Please help me with a code to read the value of a byte in a file.

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  1. #1
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    Question Please help me with a code to read the value of a byte in a file.

    Hello

    I'm new to c++ and to all forms of programming and am trying to get the source code for a program that prints out the hex value of any given byte in a file.

    I've gone through; this site, google, yahoo, cplusplus.com, C++ for dummies 5th Edition and, unbelievably, more. The answer just seems to elude me. No one says how to do this. I can only get the size of a file or read a txt file, but not the hex, or any other value of any given byte in a file. Thats the problem. Can ANYONE show me the source of a simple program that does this?

    I'm going to show you the closest I could get to this a majority may lose your lunch when you see it but you'll understand what a state I'm in with which I can only get the character of in a txt file and not the value of a byte of anyfile. I know I'm supposed to make the char unsigned but that stops me from compiling at all and give me errors.

    [tag]
    Code:
    #include <iostream>
    #include <fstream>
    using namespace std;
    int x, y;
    int main () {
    char * buffer;
      Start:
      cout << "Enter the number of the byte you are looking for: ";
      cin >> x;
      if (x<1) {
      cout << "We begin counting at 0. Please try again.\n"; goto Start;}
      ifstream is;
      is.open ("Yo.bin", ios::in|ios::binary);
      is.seekg (x, ios::beg);
      is.read (buffer,1);
      is.close();
      cout << "\nThe hex value of byte number"<< x <<" is ";
      cout.write (buffer,1);
      cout << "\n\nDo you want to return to the start of this program?\n";
      cout << "Press 1 for YES or any other key for NO: ";
      cin >> y;
      if (y == 1) {goto Start;}
      if (y == !1) {goto End;}
      End:
      cout << "Goodbye!\n";
      delete[] buffer;
            return 0;}
    [/tag]
    Thanks for reading.
    Last edited by koxson; 05-07-2008 at 08:47 AM.

  2. #2
    The larch
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    Whether something is displayed as a hex value or a decimal value or a character is just a matter of output representation. The byte itself is still the same.
    To change the representation you can use I/O format flags. For example:
    Code:
    #include <iostream>
    int main()
    {
        char c = 'A';
        std::cout << std::showbase << std::hex << int(c);
    }
    In your code, buffer doesn't seem to be allocated, and since you are going to put just one character into it, may-be it could be declared as
    Code:
    char buffer[1] = {0};
    (May-be you could also read into a single char, but that would probably require ugly casts.)
    I might be wrong.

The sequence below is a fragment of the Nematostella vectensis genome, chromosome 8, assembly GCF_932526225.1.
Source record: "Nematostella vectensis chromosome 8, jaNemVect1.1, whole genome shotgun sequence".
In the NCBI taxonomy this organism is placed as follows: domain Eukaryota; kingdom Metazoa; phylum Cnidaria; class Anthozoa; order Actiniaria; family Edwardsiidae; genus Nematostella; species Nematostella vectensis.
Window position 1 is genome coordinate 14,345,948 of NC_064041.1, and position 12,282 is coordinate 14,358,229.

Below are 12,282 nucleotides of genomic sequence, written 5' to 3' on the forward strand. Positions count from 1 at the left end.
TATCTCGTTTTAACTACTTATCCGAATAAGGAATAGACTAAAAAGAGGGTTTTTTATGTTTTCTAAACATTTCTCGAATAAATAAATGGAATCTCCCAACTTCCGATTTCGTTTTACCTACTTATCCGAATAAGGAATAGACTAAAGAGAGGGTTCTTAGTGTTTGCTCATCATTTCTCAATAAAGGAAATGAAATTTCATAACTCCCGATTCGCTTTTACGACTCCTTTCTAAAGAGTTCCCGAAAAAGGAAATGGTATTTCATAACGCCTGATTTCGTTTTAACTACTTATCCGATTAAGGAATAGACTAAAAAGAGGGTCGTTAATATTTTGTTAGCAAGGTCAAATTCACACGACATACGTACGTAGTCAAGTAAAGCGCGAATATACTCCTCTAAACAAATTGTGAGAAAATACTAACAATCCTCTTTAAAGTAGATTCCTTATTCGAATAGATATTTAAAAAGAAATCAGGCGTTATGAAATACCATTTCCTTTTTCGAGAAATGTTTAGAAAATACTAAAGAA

Thank you, anon. You sure know how to recognize different types of trees from quite a long way away.
    Quoted more than 1000 times (I hope).

  3. #3
    a_capitalist_story
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    You never allocate memory for buffer (and yet you delete it).
    Code:
    char *buffer = new char[2];
    Or, seeing as you're only reading a single char anyway,
    Code:
    char buffer;
    and get rid of the delete call.

    Gotos? In *my* C++ program?
    Code:
    int y = 0;
    while (!y)
    {
        // Do your thing
    }

  4. #4
    Kernel hacker
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    Is this a "find five problems"?

    You don't need that much code to make me loose my lunch, surely this can easily be written without goto's:
    Code:
      if (x<1) {
      cout << "We begin counting at 0. Please try again.\n"; goto Start;}
    Note that I'm not religiously against goto's, just think they should be avoided when there is a better, simpler alternative.
    Also, your error message doesn't seem to match exactly with the if-statement.

    Second problem:
    Code:
    char * buffer;
    This is a pointer to memory, but it's never assigned to any particular memory location, so it's going to crash, I suspect. Use a char variable, and pass the address to read.

    Third problem:
    Code:
    cout.write (buffer,1);
    This will display the ascii character (or whatever the local font representation of the data is), not the hex-value. To show a hex value, you need something like
    Code:
    cout << hex << buffer;

    Fourth problem:
    Code:
      cout << "Press 1 for YES or any other key for NO: ";
      cin >> y;
    This would fail if the user types in "a" for an answer.

    Problem five:
    Code:
      if (y == !1) {goto End;}
      End:
    So, not only do you use goto for ABSOLUTELY no reason, your if-statement is also not doing what you expect - not that you'd notice, because you end up at exactly the same place whether the if-statement is true or not, as there is no code between the goto and the lable end, but I challenge you to find a way to NOT print the message in this code:
    Code:
      if (y == !1) {goto End;}
         cout << "Got here" << endl;
      End:
    --
    Mats
    Compilers can produce warnings - make the compiler programmers happy: Use them!